I thought it would be fun to share another book review today. I wrote this review in September of 2014. The book being reviewed is Metro Girl by Janet Evanovich.
I picked it up from a free shelf in a laundromat, thinking I would give it away on BookMooch. Then I gave it to a friend I thought would enjoy reading it (she did), but she gave it back to me when she was done. So I started reading it, and even though I didn’t really like it, I had a really difficult time putting it down. There was no way I wasn’t going to find out what happened in the end. I guess in that sense, Janet Evanovich did her job well. An author must be a success if readers can’t put her book down.
The protagonist is a woman, which is cool, but she goes by a traditionally male name. (Why do female characters named Jennifer or Heather or Amy so rarely kick ass?) She also has the traditionally male skill of being mechanically inclined. On the one hand, it’s cool that Evanovich recognizes that it is possible for women to be mechanically inclined too, but in this book it feels like a gimmick, a plot device, as if she’s shoving down the reader’s throat the fact that the main character is pretty, blond, feminine, and WOW, can repair an engine.
The reader gets a lot of information about what the protagonist looks like. Evanovich goes so far as to describe the character’s hairstyle. I didn’t find that information advanced the plot in any way. Nor did I need to know what the character was wearing or the length of her legs. I only needed to read one description to understand that the character is pretty and feminine and men want to fuck her.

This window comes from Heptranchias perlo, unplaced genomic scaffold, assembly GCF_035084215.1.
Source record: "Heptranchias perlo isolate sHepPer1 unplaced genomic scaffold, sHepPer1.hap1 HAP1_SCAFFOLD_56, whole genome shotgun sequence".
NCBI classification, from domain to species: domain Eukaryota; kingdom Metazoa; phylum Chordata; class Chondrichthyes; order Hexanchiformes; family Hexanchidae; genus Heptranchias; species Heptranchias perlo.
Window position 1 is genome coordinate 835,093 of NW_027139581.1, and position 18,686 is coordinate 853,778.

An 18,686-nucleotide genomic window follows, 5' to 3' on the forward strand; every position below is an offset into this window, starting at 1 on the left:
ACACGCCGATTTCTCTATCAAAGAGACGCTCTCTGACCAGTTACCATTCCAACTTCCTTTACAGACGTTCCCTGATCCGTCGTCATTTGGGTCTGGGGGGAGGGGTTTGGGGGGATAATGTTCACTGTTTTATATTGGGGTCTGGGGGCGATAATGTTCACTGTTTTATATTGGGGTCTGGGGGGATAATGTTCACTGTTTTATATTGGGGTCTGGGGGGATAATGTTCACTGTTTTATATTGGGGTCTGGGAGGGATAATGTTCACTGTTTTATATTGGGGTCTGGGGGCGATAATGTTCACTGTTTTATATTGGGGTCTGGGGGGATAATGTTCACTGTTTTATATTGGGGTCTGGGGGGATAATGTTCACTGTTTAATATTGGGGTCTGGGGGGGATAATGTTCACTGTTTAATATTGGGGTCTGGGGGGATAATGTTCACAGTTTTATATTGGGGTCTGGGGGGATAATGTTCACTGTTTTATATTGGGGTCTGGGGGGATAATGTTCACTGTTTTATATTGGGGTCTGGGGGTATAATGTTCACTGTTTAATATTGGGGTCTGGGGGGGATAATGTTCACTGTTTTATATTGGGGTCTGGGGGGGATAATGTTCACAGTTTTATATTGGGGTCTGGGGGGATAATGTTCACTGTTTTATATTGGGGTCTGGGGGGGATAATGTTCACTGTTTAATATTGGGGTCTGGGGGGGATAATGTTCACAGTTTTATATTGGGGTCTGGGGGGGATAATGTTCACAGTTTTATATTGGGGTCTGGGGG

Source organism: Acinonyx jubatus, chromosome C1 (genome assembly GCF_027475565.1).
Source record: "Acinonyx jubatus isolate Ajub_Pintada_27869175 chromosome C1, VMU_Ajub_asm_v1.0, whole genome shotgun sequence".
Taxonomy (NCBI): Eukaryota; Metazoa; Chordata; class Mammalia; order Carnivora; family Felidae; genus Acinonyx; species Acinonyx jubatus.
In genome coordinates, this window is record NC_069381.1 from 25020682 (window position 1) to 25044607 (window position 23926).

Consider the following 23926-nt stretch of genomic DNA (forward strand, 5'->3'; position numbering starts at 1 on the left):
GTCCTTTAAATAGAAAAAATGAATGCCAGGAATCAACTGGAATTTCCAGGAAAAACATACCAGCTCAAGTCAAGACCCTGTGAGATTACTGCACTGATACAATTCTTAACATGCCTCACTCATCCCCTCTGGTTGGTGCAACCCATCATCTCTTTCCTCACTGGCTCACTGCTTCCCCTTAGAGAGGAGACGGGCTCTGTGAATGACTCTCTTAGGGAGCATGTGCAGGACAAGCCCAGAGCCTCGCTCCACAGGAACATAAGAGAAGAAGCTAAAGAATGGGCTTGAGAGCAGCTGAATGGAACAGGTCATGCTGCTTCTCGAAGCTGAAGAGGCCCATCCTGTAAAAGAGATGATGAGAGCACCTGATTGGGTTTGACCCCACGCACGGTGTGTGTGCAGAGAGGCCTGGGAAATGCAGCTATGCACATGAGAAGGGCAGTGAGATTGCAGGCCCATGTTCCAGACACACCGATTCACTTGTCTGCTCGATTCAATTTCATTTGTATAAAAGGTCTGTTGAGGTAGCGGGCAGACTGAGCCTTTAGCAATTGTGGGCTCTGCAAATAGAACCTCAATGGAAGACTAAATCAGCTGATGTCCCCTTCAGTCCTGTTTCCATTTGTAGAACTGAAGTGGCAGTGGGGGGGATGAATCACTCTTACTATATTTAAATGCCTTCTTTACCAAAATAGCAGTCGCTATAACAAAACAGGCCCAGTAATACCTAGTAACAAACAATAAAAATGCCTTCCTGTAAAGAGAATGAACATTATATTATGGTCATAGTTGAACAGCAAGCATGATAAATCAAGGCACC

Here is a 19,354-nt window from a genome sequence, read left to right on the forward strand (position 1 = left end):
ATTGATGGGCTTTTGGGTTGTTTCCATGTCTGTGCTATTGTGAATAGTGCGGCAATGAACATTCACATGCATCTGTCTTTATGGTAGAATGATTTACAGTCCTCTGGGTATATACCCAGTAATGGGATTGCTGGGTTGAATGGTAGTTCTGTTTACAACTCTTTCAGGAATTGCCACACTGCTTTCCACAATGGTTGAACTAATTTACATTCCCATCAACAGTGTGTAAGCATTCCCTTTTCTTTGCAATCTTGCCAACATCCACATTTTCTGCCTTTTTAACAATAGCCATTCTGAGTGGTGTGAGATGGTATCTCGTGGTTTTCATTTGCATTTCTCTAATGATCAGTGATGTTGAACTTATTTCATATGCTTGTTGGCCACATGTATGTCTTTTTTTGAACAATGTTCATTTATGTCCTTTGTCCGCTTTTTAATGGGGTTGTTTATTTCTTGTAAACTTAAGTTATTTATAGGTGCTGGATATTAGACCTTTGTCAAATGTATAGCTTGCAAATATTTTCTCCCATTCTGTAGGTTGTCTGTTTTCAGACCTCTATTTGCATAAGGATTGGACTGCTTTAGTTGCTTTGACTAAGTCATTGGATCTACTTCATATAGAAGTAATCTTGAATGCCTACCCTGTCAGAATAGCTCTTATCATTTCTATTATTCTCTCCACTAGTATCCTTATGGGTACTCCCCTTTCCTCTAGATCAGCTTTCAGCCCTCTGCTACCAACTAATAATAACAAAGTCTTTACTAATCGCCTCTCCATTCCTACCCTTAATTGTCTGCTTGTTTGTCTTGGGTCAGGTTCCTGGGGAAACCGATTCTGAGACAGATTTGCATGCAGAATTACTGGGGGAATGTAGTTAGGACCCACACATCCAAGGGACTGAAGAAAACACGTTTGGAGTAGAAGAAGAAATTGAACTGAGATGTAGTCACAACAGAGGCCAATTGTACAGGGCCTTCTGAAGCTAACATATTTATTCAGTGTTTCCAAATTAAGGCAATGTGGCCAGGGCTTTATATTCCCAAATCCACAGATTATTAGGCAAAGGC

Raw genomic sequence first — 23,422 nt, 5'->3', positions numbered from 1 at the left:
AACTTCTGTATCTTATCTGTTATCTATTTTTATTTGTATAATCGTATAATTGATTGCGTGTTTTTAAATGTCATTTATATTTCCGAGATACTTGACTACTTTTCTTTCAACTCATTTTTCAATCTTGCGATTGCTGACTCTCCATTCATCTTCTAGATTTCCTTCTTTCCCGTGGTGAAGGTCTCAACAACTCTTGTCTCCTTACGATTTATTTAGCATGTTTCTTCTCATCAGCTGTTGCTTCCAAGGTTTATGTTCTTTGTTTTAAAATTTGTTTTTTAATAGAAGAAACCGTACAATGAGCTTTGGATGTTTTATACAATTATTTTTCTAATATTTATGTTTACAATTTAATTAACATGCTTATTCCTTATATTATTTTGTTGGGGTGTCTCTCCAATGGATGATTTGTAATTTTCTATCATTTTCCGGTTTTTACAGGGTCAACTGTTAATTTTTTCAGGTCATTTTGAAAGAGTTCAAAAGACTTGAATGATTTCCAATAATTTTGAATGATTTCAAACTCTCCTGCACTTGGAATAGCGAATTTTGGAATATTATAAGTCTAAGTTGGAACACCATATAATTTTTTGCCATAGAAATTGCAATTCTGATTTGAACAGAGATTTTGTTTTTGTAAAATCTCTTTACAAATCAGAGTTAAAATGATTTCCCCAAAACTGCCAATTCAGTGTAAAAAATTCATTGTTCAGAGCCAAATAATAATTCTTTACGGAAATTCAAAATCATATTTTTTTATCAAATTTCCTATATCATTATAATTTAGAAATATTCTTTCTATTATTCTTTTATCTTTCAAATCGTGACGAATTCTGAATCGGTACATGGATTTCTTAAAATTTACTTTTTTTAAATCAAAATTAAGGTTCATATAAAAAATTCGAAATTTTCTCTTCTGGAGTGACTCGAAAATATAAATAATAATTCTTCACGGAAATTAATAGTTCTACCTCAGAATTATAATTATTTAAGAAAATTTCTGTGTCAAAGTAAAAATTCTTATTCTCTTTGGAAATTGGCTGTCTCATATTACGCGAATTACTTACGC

And oh, how so very much does her romantic foil want to fuck her! He tells her over and over again, by innuendo and straight up proclamation. He kisses her uninvited and can’t keep his hands off her. She’s desirable. I get it! Of course, the protagonist doesn’t like this guy at first, but by the end of the book, after he saves her ass more than a couple of times, she is gaga over him and is ready and willing to put out. However, for all the flirting and innuendo and sexy talk, there’s no sex scene payoff. In the epilogue, it’s strongly hinted at (wink! wink!) that the deed has been done, but the reader doesn’t get the satisfaction of witnessing the event.
In reality, this book is as much a romance novel as a mystery. The reader is supposed to identify with the protagonist. I was supposed to want to be her. (Well, I would like to be more mechanically inclined, but as for everything else about this woman…give me a break!) As for how she looks, that’s so much fluff, filler to add some pages, to flesh out what in reality could be told in a couple hundred pages, instead of 374.
And I won’t even get started on the coincidences involved that make the plot possible. On more than one occasion, all I could think was, Really?
So I couldn’t stop reading this book, but when I finished it, I kind of felt dirty for having wasted my time and brain cells on this cotton candy of the mind.
And now the cover has separated from the book’s spine, so I can’t even give it away on BookMooch. I guess it will have to go back on the laundromat shelf.